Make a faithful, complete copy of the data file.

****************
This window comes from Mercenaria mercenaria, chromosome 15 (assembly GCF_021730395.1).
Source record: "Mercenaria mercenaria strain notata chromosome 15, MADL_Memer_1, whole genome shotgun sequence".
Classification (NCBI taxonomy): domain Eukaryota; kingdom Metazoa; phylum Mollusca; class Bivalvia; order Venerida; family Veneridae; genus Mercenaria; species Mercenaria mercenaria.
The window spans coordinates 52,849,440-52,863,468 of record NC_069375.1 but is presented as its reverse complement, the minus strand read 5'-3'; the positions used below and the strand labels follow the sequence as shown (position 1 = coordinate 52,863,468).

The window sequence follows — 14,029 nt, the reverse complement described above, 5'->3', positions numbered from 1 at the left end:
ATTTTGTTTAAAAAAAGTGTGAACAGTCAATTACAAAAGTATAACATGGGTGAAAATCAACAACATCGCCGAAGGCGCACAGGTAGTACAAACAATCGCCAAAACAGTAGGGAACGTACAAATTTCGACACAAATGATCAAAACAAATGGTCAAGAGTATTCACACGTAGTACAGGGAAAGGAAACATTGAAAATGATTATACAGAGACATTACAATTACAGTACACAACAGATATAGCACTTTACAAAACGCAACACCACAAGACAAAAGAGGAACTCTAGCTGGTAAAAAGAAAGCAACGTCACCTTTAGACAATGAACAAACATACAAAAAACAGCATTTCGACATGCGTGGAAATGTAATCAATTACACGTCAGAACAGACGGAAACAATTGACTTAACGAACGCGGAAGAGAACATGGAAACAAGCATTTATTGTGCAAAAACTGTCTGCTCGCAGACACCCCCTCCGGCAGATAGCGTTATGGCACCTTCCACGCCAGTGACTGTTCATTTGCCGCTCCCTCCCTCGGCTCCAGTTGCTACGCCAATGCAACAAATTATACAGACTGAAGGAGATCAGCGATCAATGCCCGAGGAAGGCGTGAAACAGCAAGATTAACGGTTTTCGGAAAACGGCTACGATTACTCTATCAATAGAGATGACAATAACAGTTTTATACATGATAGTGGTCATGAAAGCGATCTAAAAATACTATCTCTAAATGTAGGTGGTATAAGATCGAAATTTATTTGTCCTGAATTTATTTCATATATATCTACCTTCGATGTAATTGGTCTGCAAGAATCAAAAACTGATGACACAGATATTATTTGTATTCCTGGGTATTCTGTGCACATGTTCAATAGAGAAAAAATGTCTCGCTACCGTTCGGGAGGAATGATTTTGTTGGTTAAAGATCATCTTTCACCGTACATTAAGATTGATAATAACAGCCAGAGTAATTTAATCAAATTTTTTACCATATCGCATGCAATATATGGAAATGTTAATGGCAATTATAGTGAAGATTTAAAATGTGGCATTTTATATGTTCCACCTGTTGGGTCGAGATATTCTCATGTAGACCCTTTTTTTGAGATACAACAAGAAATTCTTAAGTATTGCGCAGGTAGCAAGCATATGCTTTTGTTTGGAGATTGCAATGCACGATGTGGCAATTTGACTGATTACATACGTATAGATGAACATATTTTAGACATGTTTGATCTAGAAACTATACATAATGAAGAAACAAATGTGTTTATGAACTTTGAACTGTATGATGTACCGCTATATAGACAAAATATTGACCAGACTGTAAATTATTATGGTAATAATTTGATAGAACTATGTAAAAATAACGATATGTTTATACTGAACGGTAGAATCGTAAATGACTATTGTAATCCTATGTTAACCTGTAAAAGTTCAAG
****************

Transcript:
This window comes from Mercenaria mercenaria, chromosome 15 (assembly GCF_021730395.1).
Source record: "Mercenaria mercenaria strain notata chromosome 15, MADL_Memer_1, whole genome shotgun sequence".
Classification (NCBI taxonomy): domain Eukaryota; kingdom Metazoa; phylum Mollusca; class Bivalvia; order Venerida; family Veneridae; genus Mercenaria; species Mercenaria mercenaria.
The window spans coordinates 52,849,440-52,863,468 of record NC_069375.1 but is presented as its reverse complement, the minus strand read 5'-3'; the positions used below and the strand labels follow the sequence as shown (position 1 = coordinate 52,863,468).

The window sequence follows — 14,029 nt, the reverse complement described above, 5'->3', positions numbered from 1 at the left end:
ATTTTGTTTAAAAAAAGTGTGAACAGTCAATTACAAAAGTATAACATGGGTGAAAATCAACAACATCGCCGAAGGCGCACAGGTAGTACAAACAATCGCCAAAACAGTAGGGAACGTACAAATTTCGACACAAATGATCAAAACAAATGGTCAAGAGTATTCACACGTAGTACAGGGAAAGGAAACATTGAAAATGATTATACAGAGACATTACAATTACAGTACACAACAGATATAGCACTTTACAAAACGCAACACCACAAGACAAAAGAGGAACTCTAGCTGGTAAAAAGAAAGCAACGTCACCTTTAGACAATGAACAAACATACAAAAAACAGCATTTCGACATGCGTGGAAATGTAATCAATTACACGTCAGAACAGACGGAAACAATTGACTTAACGAACGCGGAAGAGAACATGGAAACAAGCATTTATTGTGCAAAAACTGTCTGCTCGCAGACACCCCCTCCGGCAGATAGCGTTATGGCACCTTCCACGCCAGTGACTGTTCATTTGCCGCTCCCTCCCTCGGCTCCAGTTGCTACGCCAATGCAACAAATTATACAGACTGAAGGAGATCAGCGATCAATGCCCGAGGAAGGCGTGAAACAGCAAGATTAACGGTTTTCGGAAAACGGCTACGATTACTCTATCAATAGAGATGACAATAACAGTTTTATACATGATAGTGGTCATGAAAGCGATCTAAAAATACTATCTCTAAATGTAGGTGGTATAAGATCGAAATTTATTTGTCCTGAATTTATTTCATATATATCTACCTTCGATGTAATTGGTCTGCAAGAATCAAAAACTGATGACACAGATATTATTTGTATTCCTGGGTATTCTGTGCACATGTTCAATAGAGAAAAAATGTCTCGCTACCGTTCGGGAGGAATGATTTTGTTGGTTAAAGATCATCTTTCACCGTACATTAAGATTGATAATAACAGCCAGAGTAATTTAATCAAATTTTTTACCATATCGCATGCAATATATGGAAATGTTAATGGCAATTATAGTGAAGATTTAAAATGTGGCATTTTATATGTTCCACCTGTTGGGTCGAGATATTCTCATGTAGACCCTTTTTTTGAGATACAACAAGAAATTCTTAAGTATTGCGCAGGTAGCAAGCATATGCTTTTGTTTGGAGATTGCAATGCACGATGTGGCAATTTGACTGATTACATACGTATAGATGAACATATTTTAGACATGTTTGATCTAGAAACTATACATAATGAAGAAACAAATGTGTTTATGAACTTTGAACTGTATGATGTACCGCTATATAGACAAAATATTGACCAGACTGTAAATTATTATGGTAATAATTTGATAGAACTATGTAAAAATAACGATATGTTTATACTGAACGGTAGAATCGTAAATGACTATTGTAATCCTATGTTAACCTGTAAAAGTTCAAG